In light of investigations by Chicago’s conviction integrity unit and the Illinois torture commission into cases involving allegations of torture by detectives under former police commander Jon Burge,
The Chicago Tribune
profiled the case of Innocence Project client Corey Batchelor on Monday.
Batchelor was arrested along with his friend Kevin Bailey in connection with the 1989 stabbing death of Lula Mae Woods. Police said they received a tip-off from an informant about Batchelor, but the informant was never called upon to testify. Both Batchelor and Bailey say they were subject to long and intense interrogations, during which they were physically tortured and fed information about the crime.
Batchelor was found guilty and was sentenced to 30 years in prison. He was released on parole in 2004. His attorneys secured DNA testing on a hair found at the scene of the crime, which resulted in potential matches to two brothers who, at the time of the murder, were only children. Innocence Project Staff Attorney Bryce Benjet told the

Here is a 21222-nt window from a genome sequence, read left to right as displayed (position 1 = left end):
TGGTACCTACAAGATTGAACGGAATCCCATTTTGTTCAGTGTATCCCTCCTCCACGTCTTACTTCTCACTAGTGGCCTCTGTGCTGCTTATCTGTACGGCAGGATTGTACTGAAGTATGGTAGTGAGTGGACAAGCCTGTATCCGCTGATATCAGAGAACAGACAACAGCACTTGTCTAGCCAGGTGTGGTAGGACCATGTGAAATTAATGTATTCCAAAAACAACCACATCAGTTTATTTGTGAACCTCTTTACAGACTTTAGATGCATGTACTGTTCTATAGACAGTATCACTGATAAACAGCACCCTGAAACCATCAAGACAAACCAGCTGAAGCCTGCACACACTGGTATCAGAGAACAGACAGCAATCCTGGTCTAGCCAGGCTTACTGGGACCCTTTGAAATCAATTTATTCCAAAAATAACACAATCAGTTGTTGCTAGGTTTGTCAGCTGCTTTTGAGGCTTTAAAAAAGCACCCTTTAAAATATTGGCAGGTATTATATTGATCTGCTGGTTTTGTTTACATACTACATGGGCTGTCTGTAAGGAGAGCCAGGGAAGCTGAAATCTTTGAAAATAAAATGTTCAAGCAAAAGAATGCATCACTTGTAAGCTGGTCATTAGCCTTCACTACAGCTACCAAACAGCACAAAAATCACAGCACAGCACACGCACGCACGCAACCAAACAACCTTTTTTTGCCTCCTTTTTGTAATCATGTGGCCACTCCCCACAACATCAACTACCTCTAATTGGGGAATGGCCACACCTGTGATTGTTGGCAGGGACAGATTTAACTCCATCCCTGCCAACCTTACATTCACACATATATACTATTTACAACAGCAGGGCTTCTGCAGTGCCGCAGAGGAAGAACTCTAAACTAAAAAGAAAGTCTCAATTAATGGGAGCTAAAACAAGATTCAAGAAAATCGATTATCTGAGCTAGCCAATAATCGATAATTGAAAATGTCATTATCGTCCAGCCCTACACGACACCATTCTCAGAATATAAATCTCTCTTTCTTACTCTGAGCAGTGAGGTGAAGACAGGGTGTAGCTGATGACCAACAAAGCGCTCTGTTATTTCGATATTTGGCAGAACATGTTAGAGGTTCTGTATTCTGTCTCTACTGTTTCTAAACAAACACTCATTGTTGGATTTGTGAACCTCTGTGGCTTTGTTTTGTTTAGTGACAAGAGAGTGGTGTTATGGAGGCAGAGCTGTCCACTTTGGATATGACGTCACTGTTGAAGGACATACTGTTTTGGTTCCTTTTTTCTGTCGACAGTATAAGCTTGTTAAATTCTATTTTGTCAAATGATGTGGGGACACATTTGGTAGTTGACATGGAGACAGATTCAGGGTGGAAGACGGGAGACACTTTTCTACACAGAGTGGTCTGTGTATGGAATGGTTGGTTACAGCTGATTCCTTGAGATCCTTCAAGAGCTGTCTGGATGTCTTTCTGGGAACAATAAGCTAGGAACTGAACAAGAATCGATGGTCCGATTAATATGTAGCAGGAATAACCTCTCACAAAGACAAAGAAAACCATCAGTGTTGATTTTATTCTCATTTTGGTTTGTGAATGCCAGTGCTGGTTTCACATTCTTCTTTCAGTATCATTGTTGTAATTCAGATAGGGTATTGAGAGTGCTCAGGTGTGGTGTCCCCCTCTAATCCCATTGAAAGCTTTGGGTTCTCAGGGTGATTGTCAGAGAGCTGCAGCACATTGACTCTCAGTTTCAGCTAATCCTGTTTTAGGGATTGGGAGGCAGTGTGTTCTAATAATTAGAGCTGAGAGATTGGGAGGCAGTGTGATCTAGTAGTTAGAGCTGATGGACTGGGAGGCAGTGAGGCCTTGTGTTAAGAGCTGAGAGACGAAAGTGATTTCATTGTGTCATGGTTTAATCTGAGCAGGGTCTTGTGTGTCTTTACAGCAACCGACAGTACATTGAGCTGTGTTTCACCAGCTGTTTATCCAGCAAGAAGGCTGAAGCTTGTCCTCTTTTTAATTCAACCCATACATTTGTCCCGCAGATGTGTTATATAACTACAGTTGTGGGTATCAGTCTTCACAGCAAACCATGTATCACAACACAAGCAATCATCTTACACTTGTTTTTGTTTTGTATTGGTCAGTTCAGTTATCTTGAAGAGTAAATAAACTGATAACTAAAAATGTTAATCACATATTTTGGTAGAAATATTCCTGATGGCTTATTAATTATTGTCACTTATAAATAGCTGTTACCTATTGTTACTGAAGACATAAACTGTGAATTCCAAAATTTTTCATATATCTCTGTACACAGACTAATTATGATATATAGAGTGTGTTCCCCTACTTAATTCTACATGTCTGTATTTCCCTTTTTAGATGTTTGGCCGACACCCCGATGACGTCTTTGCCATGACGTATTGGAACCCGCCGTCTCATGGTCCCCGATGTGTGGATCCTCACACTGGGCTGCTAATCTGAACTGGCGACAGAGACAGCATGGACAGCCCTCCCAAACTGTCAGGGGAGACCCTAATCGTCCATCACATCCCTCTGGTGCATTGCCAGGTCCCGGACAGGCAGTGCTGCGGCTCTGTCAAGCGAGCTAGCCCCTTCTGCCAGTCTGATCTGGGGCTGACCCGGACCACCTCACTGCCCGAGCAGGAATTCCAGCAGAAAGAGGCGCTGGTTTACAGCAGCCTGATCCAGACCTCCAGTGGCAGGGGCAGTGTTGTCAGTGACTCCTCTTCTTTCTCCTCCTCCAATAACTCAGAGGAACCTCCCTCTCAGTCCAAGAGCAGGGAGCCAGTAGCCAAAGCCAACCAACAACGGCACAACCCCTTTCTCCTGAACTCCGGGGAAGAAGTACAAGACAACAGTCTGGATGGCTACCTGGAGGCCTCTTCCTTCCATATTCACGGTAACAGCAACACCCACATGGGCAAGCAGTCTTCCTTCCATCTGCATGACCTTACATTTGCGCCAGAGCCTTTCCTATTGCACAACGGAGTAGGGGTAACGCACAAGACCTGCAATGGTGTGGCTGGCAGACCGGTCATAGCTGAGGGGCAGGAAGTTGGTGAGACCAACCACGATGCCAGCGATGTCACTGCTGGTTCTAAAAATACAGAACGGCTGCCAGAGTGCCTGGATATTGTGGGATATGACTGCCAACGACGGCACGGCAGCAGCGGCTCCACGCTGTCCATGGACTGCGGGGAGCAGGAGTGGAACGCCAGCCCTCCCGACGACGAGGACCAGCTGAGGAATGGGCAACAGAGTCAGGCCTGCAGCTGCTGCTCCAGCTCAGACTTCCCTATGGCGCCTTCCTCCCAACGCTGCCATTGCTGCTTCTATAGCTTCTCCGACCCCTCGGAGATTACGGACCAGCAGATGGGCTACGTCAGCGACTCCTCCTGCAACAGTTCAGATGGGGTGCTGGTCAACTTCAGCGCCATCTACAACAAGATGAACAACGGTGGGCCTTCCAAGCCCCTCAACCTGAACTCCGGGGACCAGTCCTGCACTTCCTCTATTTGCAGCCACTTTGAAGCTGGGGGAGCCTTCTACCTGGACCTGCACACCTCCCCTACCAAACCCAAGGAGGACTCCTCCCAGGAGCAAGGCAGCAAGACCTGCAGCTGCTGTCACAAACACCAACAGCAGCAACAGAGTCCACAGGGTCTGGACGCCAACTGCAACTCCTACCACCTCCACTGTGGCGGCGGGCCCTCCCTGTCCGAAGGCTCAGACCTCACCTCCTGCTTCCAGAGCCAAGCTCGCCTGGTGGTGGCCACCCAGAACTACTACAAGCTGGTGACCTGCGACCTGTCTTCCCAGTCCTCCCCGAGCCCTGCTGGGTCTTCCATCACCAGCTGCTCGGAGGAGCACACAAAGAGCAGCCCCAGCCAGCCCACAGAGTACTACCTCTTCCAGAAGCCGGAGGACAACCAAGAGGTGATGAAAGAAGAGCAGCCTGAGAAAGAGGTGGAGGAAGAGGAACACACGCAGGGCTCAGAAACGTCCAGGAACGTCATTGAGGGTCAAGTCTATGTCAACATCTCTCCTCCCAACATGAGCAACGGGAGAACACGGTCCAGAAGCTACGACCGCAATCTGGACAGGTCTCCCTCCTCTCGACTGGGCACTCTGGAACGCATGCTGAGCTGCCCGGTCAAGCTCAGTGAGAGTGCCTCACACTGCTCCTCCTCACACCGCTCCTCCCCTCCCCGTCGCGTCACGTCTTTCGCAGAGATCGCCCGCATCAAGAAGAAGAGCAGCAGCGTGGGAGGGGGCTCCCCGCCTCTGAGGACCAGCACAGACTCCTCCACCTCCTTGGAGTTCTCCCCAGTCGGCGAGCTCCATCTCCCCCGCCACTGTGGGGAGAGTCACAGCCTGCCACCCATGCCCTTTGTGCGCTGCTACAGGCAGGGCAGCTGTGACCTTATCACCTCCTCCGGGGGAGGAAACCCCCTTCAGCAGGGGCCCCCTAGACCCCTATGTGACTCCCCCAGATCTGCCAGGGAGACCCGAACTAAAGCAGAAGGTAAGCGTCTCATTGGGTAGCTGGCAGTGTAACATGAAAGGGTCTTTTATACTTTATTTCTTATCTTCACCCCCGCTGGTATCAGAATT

that the lack of DNA evidence linking Batchelor to the crime and the circumstances of his confession should be enough to warrant a new trial.
“So we have confessions that, first of all, don’t fit each other and, second of all, don’t fit the forensic evidence,” Benjet told the
. “Whether we’re able to identify the person whose DNA it is or not, the facts already are a game changer and proves these guys didn’t do it.”
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